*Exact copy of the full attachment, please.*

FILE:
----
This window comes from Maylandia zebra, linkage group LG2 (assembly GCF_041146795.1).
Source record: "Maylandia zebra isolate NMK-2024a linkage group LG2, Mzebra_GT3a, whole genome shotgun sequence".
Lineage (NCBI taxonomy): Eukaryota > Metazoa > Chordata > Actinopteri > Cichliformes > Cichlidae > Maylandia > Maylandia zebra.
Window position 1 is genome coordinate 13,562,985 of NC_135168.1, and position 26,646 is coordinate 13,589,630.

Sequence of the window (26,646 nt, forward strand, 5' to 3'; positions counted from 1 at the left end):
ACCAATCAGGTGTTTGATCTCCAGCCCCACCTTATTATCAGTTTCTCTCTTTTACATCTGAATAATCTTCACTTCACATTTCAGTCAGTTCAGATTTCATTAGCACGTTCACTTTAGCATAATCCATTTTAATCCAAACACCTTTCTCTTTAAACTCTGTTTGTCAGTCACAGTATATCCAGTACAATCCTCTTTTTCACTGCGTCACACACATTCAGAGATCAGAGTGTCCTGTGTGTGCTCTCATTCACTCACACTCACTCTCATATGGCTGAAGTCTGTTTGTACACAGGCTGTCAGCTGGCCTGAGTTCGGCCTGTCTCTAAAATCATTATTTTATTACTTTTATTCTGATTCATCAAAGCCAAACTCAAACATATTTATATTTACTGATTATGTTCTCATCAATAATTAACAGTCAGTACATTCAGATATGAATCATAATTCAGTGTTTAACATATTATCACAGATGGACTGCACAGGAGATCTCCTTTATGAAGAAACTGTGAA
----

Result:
This window comes from Maylandia zebra, linkage group LG2 (assembly GCF_041146795.1).
Source record: "Maylandia zebra isolate NMK-2024a linkage group LG2, Mzebra_GT3a, whole genome shotgun sequence".
Lineage (NCBI taxonomy): Eukaryota > Metazoa > Chordata > Actinopteri > Cichliformes > Cichlidae > Maylandia > Maylandia zebra.
Window position 1 is genome coordinate 13,562,985 of NC_135168.1, and position 26,646 is coordinate 13,589,630.

Sequence of the window (26,646 nt, forward strand, 5' to 3'; positions counted from 1 at the left end):
ACCAATCAGGTGTTTGATCTCCAGCCCCACCTTATTATCAGTTTCTCTCTTTTACATCTGAATAATCTTCACTTCACATTTCAGTCAGTTCAGATTTCATTAGCACGTTCACTTTAGCATAATCCATTTTAATCCAAACACCTTTCTCTTTAAACTCTGTTTGTCAGTCACAGTATATCCAGTACAATCCTCTTTTTCACTGCGTCACACACATTCAGAGATCAGAGTGTCCTGTGTGTGCTCTCATTCACTCACACTCACTCTCATATGGCTGAAGTCTGTTTGTACACAGGCTGTCAGCTGGCCTGAGTTCGGCCTGTCTCTAAAATCATTATTTTATTACTTTTATTCTGATTCATCAAAGCCAAACTCAAACATATTTATATTTACTGATTATGTTCTCATCAATAATTAACAGTCAGTACATTCAGATATGAATCATAATTCAGTGTTTAACATATTATCACAGATGGACTGCACAGGAGATCTCCTTTATGAAGAAACTGTGAA